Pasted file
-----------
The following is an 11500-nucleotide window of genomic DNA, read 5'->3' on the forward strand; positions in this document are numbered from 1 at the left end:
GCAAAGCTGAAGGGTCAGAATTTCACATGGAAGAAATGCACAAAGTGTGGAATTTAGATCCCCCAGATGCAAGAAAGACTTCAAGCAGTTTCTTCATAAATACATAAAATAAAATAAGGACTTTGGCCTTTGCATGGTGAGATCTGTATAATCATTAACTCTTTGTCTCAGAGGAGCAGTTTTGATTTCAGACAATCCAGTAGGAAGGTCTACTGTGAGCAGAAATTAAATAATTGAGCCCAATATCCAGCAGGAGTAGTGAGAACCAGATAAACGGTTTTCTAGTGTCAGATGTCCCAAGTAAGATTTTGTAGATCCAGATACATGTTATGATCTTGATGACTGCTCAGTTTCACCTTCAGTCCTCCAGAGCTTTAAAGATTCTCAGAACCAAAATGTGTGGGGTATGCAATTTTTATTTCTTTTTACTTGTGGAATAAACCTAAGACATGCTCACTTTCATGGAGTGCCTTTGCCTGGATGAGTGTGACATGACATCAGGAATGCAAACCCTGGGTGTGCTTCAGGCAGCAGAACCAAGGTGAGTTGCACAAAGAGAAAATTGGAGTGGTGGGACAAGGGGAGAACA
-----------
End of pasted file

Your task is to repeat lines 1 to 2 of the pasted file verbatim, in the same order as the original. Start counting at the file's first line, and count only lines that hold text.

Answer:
The following is an 11500-nucleotide window of genomic DNA, read 5'->3' on the forward strand; positions in this document are numbered from 1 at the left end:
GCAAAGCTGAAGGGTCAGAATTTCACATGGAAGAAATGCACAAAGTGTGGAATTTAGATCCCCCAGATGCAAGAAAGACTTCAAGCAGTTTCTTCATAAATACATAAAATAAAATAAGGACTTTGGCCTTTGCATGGTGAGATCTGTATAATCATTAACTCTTTGTCTCAGAGGAGCAGTTTTGATTTCAGACAATCCAGTAGGAAGGTCTACTGTGAGCAGAAATTAAATAATTGAGCCCAATATCCAGCAGGAGTAGTGAGAACCAGATAAACGGTTTTCTAGTGTCAGATGTCCCAAGTAAGATTTTGTAGATCCAGATACATGTTATGATCTTGATGACTGCTCAGTTTCACCTTCAGTCCTCCAGAGCTTTAAAGATTCTCAGAACCAAAATGTGTGGGGTATGCAATTTTTATTTCTTTTTACTTGTGGAATAAACCTAAGACATGCTCACTTTCATGGAGTGCCTTTGCCTGGATGAGTGTGACATGACATCAGGAATGCAAACCCTGGGTGTGCTTCAGGCAGCAGAACCAAGGTGAGTTGCACAAAGAGAAAATTGGAGTGGTGGGACAAGGGGAGAACA